The Outlaw is one of those archetypes who is looking to change the world by shaking things up whether for personal gain or the benefit of others. The outlaw leads the Outlaw to rage when faced with personal crimes on the derogatory end of the archetype. You are not afraid of others, since fear is thought to be a force.
On the positive side, in the hope of evoking change, the outlaw discomfits others with the status quo. For example, many civil rights demonstrators involved in nonviolent marches today show the outlaw archetype in motion.
Outlaw brands will either enhance dubious cultural values or undermine a totalitarian dictatorship. These labels are reliant on publicity, which highlights risk-taking and a step away from the ho-hum quo. This can be done by imagining either grim, disruptive, or audacious and innovative.
Established by tradition, the Rebel forces the envelope towards a new or reawakening of social reform. However, the Rebel must be vigilant not to exceed any of the limits in his search for change, considering the propensity for rage and negativity.
The activists struggle, for one thing, needing a societal, political, or economic system fundamentally to transform. This sub-archetype believes in people’s ability to effect progress, rallying others behind the cause.
The Gambler is thriving on risk. No constraints are imposed on what the player wishes to gamble, which can lead to addiction and compulsion. Yet this sub-archetype has excellent intuition and is socially adept.
Maverick opposes some form of label or restriction. With an independent streak a mile high, the Maverick shows intelligence, violence, and fearlessness as he goes against the grain.
The Reformer’s search for progress is usually a bit more understated and measured than perhaps the free-wheeling Maverick. The Reformer aims to find ways to strengthen the current system rather than undermine it entirely as the protector or informant. The Reformer tries to improve the existing system.
Outlaw archetypes are the world’s natural skeptics who actively challenge organizations’ and people’s motives. In fleeting periods of calm, they’re only waiting for the hurricane. Outlaw archetypes are quickly ticked off by socioeconomic problems, racism, racism, or almost everything that shouts injustice. They have no qualms in standing against regimes and protecting those who are suffering in states of weakness.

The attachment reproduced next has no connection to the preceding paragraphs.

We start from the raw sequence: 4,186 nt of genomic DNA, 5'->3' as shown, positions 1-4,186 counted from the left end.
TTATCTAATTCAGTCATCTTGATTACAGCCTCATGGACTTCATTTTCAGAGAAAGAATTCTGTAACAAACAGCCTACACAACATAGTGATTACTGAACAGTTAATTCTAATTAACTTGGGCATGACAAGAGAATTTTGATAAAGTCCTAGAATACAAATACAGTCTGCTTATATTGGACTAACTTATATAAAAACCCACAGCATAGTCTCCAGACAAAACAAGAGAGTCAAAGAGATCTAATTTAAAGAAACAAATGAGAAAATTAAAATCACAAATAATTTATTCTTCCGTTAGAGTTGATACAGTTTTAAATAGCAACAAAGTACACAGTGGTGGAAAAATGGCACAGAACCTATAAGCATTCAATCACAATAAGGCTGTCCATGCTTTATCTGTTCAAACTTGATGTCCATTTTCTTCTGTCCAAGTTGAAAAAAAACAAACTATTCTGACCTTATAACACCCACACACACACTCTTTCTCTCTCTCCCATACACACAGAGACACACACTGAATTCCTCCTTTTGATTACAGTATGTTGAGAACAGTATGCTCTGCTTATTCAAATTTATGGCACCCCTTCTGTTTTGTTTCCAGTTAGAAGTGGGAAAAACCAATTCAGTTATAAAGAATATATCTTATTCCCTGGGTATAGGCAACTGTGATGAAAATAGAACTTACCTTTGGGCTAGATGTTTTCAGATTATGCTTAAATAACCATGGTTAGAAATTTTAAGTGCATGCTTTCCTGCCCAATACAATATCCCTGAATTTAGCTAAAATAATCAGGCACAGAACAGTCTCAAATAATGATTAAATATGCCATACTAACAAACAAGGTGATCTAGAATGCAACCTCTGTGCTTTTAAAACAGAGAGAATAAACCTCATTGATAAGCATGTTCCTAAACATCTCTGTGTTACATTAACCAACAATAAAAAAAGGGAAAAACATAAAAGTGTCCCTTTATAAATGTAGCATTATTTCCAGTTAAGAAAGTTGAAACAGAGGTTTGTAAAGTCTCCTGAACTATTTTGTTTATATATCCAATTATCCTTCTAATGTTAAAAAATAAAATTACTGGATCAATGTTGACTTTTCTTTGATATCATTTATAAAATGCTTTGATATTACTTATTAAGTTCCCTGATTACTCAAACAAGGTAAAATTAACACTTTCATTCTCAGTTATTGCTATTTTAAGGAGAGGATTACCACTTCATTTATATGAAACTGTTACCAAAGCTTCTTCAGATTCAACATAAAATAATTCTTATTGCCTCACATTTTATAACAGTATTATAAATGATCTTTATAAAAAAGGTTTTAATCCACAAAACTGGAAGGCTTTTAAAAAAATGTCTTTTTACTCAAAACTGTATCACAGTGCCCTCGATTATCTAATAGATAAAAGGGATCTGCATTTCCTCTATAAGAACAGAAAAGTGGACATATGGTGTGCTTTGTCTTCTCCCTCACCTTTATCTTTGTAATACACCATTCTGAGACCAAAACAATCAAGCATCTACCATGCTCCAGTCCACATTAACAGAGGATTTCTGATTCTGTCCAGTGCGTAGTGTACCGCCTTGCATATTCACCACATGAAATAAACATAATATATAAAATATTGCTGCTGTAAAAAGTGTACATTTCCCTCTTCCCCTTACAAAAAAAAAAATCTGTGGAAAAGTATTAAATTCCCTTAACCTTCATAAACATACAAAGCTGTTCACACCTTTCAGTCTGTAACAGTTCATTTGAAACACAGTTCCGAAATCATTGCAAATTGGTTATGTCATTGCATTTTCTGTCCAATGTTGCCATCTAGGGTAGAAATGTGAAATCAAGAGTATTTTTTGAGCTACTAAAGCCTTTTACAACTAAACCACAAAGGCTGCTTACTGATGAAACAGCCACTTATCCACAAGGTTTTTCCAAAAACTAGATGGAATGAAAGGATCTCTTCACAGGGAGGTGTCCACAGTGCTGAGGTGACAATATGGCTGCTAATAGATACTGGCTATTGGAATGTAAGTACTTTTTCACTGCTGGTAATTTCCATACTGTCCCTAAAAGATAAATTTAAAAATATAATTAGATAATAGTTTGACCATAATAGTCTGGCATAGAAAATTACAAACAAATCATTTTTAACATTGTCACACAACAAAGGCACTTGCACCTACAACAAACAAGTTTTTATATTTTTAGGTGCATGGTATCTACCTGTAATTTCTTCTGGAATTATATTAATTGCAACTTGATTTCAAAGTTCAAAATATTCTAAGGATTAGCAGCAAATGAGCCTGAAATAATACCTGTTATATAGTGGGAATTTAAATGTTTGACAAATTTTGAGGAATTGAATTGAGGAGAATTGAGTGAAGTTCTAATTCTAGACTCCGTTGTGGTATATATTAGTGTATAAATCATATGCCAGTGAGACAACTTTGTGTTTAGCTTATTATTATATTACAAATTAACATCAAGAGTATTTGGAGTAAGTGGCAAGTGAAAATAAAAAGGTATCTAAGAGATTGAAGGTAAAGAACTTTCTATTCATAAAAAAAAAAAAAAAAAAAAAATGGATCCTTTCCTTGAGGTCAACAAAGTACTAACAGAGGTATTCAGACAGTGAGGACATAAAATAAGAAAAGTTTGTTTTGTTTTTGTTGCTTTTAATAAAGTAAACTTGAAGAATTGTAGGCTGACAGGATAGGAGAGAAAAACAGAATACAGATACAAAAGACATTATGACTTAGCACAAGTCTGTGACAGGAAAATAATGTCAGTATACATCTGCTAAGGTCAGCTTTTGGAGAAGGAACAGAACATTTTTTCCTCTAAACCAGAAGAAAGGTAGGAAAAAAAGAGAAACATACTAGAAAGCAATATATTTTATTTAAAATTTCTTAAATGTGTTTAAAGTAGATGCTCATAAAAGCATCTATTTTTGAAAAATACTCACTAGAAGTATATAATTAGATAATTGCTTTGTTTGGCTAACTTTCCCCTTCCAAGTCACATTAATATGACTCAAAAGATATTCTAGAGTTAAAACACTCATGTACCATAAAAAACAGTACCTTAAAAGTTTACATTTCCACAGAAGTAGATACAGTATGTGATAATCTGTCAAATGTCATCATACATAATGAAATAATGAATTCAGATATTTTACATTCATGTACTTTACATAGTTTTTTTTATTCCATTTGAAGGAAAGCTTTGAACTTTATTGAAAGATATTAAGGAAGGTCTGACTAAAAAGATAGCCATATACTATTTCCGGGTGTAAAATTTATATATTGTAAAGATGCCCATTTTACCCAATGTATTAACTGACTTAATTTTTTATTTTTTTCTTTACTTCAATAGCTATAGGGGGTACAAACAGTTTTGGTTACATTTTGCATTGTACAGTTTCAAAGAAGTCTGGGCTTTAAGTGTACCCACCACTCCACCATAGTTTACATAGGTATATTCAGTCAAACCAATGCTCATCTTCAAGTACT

These are the Outlaw archetype colors that the Outlaw brands use. For example, Harley Davidson uses a mixture of black, orange, and yellow for their outlaw archetype colors to show that they are in control and that they do things differently.
The outlaw brand archetype voice is unapologetic and revolutionary.
With Hermoine’s rigid feeling of “sticking to the rules,” you’d think that she wouldn’t end up with that but Hermoine represents all of the Rebel’s largest pieces. She is the first and only witch to challenge the use of slave labor in the wizarding world; she battles against the mistreatment of “Mudbloods;” and at the end of the day, gives away her life as a decent student and role model to be one of the greatest contributors to the revolt, including the instigation of the formation of Dumbledore’s army, a clear vengeance against the Ministry of Magic.
So in the Disney Princess line-up, Merida is always forgotten and has no glittering dress, ways, or the quest for love typical to so many princesses.
I’m the vengeance. I’m Batman. The Dark Knight, the Batman, is probably using scarcely lawful tactics to kill villains, mostly using intimidation to balance innocent lives like more chess pieces.
Harley Davidson is a classic example of an outlaw archetype brand.
All see the Harley Davidson logo and get a view of a leather-clad, wallet-on-chain, dirty motorcyclist driving noisily into the sunset on a gravel road in the desert.
You see that right now aren’t you? Oh, well, us too. We’re wistfully looking at the gap, really, thinking we’re on the huge classic bike.
And, for some of those people, the rider is who they want to be. Harley Davidson brings life to this dream for those who see their logo and because their bikes are there.
This is true strength. You can have that power, too if you know who you are as a brand and a company.
Although some may contend that there are more revolutionary ways of exchange these days (such as bitcoin or near-field contacts like Apple Pay or Samsung Pay), PayPal nevertheless stands as “fresh money in the region” in a very clear Outlaw fashion.
The brand has modified everything since the year of formation and has violated all the rules. Apple produced the first personalized computer. What was it if you didn’t violate the rules? This great business gave preference to the first mouse that entered the industry. Another brilliant innovation was the machine with one desktop. And finally comes the iPhone, which has changed the game and the world again.
Only looking at their logo is enough to point out that this brand is originating from another world. It has little relation to its rivals. It’s got a whole new type of program that’s critically different from Android and Microsoft. This is done in a more careful, user-friendly, and modern manner.
Outlaw customers are drawn to surprising or politically wrong brands. They have a profound hunger for independence. Yet, interestingly, Outlaw fringe users can also contain law-enforceable, well-adjusted members of society who need a break from “following the rules” all the time.
Brands that intend to target outlaw customers will need to assess and behave accordingly to their level of ideology.
Brands from outlaws also have to go a fine line because they can be considered provocative often. Take a look at the goods or services that you sell. Are they challenging the status quo of your business or society? What’s with your customer base? Is it made up of people who feel at odds with society in general? If so, yours might just be an Outlaw brand.